The female hormone megestrol acetate (MA) improves appetite and is associated with slight weight gain in patients with cancer, AIDS, and other underlying pathology, but comes with significant adverse events.
The female hormone megestrol acetate (MA) improves appetite and is associated with slight weight gain in patients with cancer, AIDS, and other underlying pathology, concluded an intervention review conducted by the Cochrane Pain, Palliative and Supportive Care Group, but comes with significant adverse events1
The FDA initially approved MA, a synthetic derivative of progesterone, in the 1950s as a contraceptive agent. However, weight gain was a common side effect, and the contraceptive drug eventually was discontinued. The known orexigenic effects of MA led to the approval of the drug in 1993 for the treatment of anorexia, cachexia, and significant unexplained weight loss in patients with AIDS. It has since been used to help ameliorate these symptoms in patients with other illnesses, such as cancer, although the mechanism of action is unknown.
For this review, the researchers included studies that assessed MA compared with placebo or other drug treatments in patients with anorexia-cachexia syndrome related to cancer, AIDS, or another underlying pathology. They identified 35 trials-different from those used in a previous review2-that included 3,963 patients in those focusing on effectiveness and 3,180 patients in those addressing safety.1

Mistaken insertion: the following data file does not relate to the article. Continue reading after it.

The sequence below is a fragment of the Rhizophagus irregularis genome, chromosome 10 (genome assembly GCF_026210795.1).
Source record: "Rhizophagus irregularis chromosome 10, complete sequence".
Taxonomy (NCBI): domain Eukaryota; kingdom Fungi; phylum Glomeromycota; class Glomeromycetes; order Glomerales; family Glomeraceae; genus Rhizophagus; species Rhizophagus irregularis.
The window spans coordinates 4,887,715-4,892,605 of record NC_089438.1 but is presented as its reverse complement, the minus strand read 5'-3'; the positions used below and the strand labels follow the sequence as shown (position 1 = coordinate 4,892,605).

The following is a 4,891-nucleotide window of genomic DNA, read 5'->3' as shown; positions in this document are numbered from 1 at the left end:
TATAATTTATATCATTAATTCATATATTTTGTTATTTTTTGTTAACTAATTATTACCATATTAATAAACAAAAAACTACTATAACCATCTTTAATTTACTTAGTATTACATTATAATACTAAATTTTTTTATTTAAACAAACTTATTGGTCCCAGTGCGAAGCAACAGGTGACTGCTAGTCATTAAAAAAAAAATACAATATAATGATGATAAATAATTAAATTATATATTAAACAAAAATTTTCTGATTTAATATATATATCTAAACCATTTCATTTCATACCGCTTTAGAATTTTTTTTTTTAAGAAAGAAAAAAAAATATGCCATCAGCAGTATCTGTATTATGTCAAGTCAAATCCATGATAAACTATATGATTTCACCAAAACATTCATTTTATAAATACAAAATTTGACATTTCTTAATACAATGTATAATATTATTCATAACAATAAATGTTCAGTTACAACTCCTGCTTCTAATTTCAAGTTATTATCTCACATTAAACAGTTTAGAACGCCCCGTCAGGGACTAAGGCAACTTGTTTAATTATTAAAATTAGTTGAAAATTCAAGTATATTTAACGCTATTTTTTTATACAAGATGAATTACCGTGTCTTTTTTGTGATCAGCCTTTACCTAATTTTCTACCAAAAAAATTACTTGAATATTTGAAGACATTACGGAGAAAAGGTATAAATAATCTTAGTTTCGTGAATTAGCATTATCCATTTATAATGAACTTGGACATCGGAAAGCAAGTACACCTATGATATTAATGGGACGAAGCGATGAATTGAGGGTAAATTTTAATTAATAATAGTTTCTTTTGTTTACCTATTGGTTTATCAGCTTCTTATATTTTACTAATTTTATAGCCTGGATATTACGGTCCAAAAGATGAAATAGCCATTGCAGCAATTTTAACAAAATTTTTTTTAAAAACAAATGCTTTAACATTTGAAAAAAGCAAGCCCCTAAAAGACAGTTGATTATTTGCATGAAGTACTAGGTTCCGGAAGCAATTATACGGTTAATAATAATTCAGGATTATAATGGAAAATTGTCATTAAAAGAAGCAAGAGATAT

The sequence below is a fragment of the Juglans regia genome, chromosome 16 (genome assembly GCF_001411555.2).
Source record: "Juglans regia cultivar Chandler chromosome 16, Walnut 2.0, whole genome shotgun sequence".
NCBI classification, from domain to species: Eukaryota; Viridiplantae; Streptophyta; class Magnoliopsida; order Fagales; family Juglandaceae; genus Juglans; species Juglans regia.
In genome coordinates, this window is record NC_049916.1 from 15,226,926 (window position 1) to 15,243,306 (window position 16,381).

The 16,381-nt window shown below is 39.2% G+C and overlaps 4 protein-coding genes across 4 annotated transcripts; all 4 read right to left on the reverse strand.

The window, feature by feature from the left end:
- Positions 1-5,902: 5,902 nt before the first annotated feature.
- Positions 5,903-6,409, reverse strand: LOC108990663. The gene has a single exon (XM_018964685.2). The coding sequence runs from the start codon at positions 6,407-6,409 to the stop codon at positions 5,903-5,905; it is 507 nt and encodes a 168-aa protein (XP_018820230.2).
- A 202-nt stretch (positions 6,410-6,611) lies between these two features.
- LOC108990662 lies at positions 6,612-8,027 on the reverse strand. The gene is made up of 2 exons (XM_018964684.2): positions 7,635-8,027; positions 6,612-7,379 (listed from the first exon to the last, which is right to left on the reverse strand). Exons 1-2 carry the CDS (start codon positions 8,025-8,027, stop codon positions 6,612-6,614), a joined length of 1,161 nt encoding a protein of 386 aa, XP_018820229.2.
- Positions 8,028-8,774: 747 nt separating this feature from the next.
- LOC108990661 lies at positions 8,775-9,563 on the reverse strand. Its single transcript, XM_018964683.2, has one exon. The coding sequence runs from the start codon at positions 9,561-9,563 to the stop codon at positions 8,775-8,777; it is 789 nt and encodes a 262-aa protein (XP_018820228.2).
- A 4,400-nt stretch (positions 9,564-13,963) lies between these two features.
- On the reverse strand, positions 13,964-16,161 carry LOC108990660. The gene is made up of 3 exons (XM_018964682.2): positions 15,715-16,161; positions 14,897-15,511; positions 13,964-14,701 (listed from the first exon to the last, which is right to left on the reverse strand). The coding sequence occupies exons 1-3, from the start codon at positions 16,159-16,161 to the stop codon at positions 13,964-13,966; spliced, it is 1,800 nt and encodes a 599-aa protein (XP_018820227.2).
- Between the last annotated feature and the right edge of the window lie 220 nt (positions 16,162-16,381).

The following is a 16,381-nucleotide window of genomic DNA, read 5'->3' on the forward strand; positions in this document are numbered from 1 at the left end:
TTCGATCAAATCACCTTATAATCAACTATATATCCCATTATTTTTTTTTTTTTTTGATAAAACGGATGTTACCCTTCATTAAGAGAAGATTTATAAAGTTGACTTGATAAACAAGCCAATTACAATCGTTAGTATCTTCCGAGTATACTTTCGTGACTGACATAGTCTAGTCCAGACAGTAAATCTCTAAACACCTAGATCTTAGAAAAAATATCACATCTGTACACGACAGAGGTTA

The results of a meta-analysis showed that compared with placebo, MA improves appetite and has a small effect on weight gain in patients with AIDS, cancer, and other underlying conditions. However, the use of MA had no benefit when compared with other drugs. The optimal dose of MA is unknown, but assessment of different doses of MA indicated that higher doses had greater association with weight gain than lower doses. Patients with cancer or AIDS who were given MA had a marginal improvement in quality of life compared with placebo. When compared with other drugs, however, there was no noted improvement in quality of life among either patient group.
MA is associated with significant adverse effects. In the 35 trials included in this review, more than 40 adverse effects were identified. Edema, thromboembolism or thromboembolic phenomena, and death occurred more often in patients treated with MA, making the side-effect profile a significant consideration when prescribing the drug.
In clinical practice, these findings mean that about 1 in 4 patients who receive MA will have an increased appetite, about 1 in 12 patients will gain weight, and about 1 in 23 will die. The safety data for MA, especially long-term use of MA, remain limited.
- Megestrol acetate (MA) helps improve appetite and has a small effect on weight gain in patients with anorexia-cachexia syndrome.
- Overall, the use of MA does not improve quality of life.
- Compared with placebo and other drugs, MA is associated with more adverse effects.
1. Ruiz Garcia V, Lopez-Briz E, Sanchis RC, et al. Megestrol acetate for treatment of anorexia-cachexia syndrome. Cochrane Database Syst Rev. 2013;3:CD004310. doi: 10.1002/14651858.CD004310.pub3.
2. Berenstein G, Ortiz Z. Megestrol acetate for treatment of anorexia-cachexia syndrome. Cochrane Database Syst Rev. 2005;2:CD004310. doi: 10.1002/14651858.CD004310.pub2.